In the VaRTM process, the fiber base materials were laminated based on the laminate configuration. The preformed fiber base materials in a rectangular shape were covered with a vacuum bag. The vacuum bags were placed in a water bath of the ultrasonic wave generator as shown in Figure 1. In the laminates 1 and 3, both the ambient temperature and the water temperature were kept at 25˚C during resin injection. Ultrasonic waves continued to oscillate until the resin was impregnated in the base material. Although the environment condition of the resin injection for the laminates 2 and 4 was identical to those for the laminates 1 and 3, the laminates 2 and 4 were processed without oscillating ultrasonic waves. After finishing of resin injection, all vacuum bags were taken out from the water bath of the ultrasonic generator. The primary curing was carried out at 25˚C for 12 hours, and the second full cure process was performed in an oven at 50˚C for 2 hours. All laminates were cut to prepare specimens for mechanical strength testing.

3. Evaluation Methods

The weight percentages of fibers a laminate, Wf, after molding was calculated as expressed in Equation (1).

W f = ( M f ) / ( M f + M m ) . (1)

Here, Mf and Mm are masses of fiber and the resin, respectively. The CFRP laminates processed with and without ultrasonic waves had Wf = 81%. On the other hand, the GFRP laminates processed with and without ultrasonic waves contained Wf = 93% and Wf = 91%, respectively. It was confirmed that the difference in the amount of impregnated resin due to the presence or absence of the ultrasonic waves was not exhibited. The test specimens were cut out from the laminates to sizes suitable for mechanical strength testing, which were transverse (90˚) tensile, three-point bending, interlaminar shear, and axial (0˚) compression tests as summarized in Table 2. The fracture surface of a specimen after a transverse tensile test was observed with a scanning electron microscope (SEM).

Table 1. Laminate configuration.

Table 2. Specimens for mechanical strength testing.

Figure 1. The schematic of resin injection in the water bath of the ultrasonic wave generator.

3.1. Tensile Test (JIS K 7165)

The size of the tensile test specimen was a coupon shape of 100 mm in length x 10 mm in width. Note that the fiber direction of the specimens was vertical to the tensile loading direction to evaluate the transverse tensile strength of the laminate. Grip portions of the specimen were 20 mm measured from both ends of the specimen, and the gauge length was 60 mm. The other conditions were conducted according to JIS K7165 [7] . The universal testing machine (Autograph AG-I: SHIMADZU CORPORATION) was employed to apply a tensile load to a specimen at the crosshead displacement speed of 1 mm/min until it failed. A strain gauge (KFGS-2-120-D16-11: Kyowa Electronic Instruments Co., Ltd.) was attached to the surface of a specimen, and the strain was recorded during a tensile test. Though the number of tensile specimens was five, the specimens with the maximum and the minimum values of the strength were excluded from the idea of dispersion error, and tensile strength of the laminate was obtained from three specimens.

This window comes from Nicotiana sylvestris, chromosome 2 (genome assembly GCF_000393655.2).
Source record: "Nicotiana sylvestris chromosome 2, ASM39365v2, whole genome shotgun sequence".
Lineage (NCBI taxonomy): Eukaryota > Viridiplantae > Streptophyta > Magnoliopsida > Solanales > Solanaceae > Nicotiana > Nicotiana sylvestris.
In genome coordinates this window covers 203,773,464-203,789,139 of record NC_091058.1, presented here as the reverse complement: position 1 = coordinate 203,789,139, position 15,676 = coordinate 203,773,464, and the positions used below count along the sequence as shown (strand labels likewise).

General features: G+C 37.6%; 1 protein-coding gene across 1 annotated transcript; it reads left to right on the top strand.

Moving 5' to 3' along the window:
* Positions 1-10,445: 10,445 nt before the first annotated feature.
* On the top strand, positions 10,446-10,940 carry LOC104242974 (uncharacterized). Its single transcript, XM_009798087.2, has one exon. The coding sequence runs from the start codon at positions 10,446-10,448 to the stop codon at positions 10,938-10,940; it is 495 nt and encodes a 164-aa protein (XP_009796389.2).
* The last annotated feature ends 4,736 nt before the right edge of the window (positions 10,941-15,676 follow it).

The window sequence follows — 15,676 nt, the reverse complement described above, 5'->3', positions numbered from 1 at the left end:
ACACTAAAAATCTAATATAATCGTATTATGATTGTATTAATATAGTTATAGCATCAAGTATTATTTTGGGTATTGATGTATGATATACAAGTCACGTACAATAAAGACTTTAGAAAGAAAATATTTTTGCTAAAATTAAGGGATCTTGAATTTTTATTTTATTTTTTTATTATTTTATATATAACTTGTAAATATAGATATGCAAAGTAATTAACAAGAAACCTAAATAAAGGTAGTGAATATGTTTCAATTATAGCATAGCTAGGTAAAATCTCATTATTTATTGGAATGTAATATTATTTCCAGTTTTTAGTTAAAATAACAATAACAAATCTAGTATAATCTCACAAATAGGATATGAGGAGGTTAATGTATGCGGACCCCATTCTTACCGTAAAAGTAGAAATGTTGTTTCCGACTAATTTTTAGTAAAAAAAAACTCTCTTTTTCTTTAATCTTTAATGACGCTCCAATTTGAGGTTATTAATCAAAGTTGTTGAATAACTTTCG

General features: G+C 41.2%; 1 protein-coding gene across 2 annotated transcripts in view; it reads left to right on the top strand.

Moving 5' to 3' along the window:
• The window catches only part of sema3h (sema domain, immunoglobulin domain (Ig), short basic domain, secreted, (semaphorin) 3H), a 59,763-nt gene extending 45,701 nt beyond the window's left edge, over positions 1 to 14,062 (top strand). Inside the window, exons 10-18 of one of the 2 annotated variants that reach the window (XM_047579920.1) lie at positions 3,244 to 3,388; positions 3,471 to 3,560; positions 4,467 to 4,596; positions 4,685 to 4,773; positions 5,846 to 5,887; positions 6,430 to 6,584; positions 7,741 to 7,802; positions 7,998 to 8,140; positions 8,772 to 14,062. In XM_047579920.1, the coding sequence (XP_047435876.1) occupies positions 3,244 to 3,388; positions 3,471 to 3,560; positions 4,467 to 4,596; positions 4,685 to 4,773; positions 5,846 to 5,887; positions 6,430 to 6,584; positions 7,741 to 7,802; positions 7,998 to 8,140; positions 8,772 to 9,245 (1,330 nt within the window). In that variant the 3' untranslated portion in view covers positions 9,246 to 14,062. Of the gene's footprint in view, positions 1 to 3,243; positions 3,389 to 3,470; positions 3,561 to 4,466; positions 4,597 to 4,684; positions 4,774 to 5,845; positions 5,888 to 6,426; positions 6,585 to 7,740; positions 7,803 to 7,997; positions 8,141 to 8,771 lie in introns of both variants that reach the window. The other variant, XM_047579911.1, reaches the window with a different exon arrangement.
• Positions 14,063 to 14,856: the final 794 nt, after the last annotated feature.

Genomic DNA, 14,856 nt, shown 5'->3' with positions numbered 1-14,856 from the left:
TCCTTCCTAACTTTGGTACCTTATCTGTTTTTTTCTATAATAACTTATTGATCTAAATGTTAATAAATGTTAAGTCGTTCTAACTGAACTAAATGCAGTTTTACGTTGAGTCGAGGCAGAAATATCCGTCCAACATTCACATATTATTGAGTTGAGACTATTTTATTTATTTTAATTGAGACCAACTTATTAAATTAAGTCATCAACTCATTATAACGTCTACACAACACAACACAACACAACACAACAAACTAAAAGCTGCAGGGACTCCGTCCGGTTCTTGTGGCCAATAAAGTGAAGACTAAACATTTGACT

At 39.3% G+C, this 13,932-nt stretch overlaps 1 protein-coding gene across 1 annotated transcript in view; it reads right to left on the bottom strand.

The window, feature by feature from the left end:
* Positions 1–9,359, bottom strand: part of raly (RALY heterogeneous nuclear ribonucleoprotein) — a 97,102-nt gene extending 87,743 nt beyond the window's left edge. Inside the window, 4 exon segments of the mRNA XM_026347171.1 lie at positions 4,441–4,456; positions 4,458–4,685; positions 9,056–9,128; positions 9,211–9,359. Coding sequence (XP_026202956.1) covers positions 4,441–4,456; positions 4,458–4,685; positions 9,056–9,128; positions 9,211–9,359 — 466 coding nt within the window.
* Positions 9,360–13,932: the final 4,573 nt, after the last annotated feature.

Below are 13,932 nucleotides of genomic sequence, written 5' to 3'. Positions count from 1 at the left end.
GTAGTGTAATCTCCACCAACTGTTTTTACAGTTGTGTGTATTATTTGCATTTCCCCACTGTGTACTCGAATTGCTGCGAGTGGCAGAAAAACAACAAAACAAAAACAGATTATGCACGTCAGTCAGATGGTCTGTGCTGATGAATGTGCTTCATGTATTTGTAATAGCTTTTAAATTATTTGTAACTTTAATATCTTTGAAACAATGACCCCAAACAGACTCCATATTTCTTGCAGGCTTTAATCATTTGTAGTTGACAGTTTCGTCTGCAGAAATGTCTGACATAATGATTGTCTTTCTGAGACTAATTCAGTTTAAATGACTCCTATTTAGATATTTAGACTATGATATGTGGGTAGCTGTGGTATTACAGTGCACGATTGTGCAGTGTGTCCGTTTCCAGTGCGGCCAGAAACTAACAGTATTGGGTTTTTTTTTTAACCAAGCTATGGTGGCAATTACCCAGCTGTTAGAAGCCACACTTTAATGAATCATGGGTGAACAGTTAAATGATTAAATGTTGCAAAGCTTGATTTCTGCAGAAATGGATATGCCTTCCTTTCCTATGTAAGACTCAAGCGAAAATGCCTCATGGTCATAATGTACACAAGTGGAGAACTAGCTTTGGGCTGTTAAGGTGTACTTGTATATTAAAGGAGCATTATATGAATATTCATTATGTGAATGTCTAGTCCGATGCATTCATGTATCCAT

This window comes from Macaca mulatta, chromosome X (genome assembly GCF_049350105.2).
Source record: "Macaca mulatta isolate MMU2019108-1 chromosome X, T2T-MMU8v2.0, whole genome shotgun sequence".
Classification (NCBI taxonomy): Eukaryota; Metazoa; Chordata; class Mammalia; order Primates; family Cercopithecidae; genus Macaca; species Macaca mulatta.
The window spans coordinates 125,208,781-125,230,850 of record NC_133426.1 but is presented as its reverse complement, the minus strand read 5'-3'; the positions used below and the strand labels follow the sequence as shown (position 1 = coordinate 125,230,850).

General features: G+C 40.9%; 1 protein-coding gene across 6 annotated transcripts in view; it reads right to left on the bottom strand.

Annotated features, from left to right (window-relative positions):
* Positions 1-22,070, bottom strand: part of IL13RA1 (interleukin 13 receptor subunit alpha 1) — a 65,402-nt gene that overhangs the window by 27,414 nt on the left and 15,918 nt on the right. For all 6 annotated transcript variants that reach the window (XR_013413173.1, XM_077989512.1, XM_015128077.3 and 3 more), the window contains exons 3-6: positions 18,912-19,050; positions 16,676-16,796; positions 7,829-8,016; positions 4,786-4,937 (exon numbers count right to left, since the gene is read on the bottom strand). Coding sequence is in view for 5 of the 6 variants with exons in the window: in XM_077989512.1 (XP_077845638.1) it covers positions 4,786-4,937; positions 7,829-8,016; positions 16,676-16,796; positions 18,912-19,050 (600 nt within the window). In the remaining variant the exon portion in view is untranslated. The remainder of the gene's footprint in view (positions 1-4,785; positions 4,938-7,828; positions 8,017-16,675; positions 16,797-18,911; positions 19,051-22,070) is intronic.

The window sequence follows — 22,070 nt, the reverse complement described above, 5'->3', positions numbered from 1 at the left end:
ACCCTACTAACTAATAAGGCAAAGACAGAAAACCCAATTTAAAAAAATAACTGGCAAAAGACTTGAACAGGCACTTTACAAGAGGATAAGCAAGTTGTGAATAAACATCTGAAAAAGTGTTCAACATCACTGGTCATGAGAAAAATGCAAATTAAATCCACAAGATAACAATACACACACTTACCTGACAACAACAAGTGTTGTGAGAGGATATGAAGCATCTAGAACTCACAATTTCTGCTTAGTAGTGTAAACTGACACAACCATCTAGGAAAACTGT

3.2. Three-Point Bending Test (JIS K 7074)

The size of the bending test specimen was a coupon shape of 100 mm in length x 15 mm in width. Note that the fiber direction of the specimen (0˚) was aligned with the length direction of the specimen. The distance between two supporting pins was 80 mm, and the other conditions were conducted according to JIS K7074 [8] . The universal testing machine (Autograph AG-I: SHIMADZU CORPORATION) was employed, and a bending load was applied at a crosshead displacement speed of 5 mm/min. In spite of preparation of seven bending specimens, two specimens with the maximum and minimum bending loads were excluded upon finding the flexural strengths of the laminates. Thus, the flexural strength of the laminates was found at N = 5.

3.3. Interlaminar Shear Test (JIS K 7078/JIS K 7057)

The interlaminar shear tests of the CF and GF specimens were performed according to JIS K 7078 [9] and JIS K 7057 [10] , respectively. The size of the CF specimen was a coupon shape of 14 mm in length × 10 mm in width. The size of the GF specimen was a coupon shape of 20 mm in length × 10 mm in width. The universal testing machine (RTC-1350A: ORIENTEC CORPORATION) was utilized for the interlaminar shear tests of the CF and GF specimens. The distance between two supporting pins was 10 mm. The number of the specimens was N = 3. A load was applied at a crosshead displacement speed of 1 mm/min.

3.4. Compression Test (JIS K 7018)

The size of the compression test specimen was a coupon shape of 110 mm in length × 10 mm in width. The distance between terminal tabs was 10 mm, and the terminal tab had a length of 50 mm. The other conditions were conducted according to JIS K7018 [11] . A compressive load was applied a crosshead displacement speed of 1 mm/min using the universal testing machine (RTC-1350A: ORIENTEC CORPORATION). A strain gauge (KFGS-10-120-C1-11: Kyowa Electronic Instruments Co., Ltd.) was attached to the surface of the specimen, and a compressive strain was recorded during the compression test. The number of the specimens was N = 3.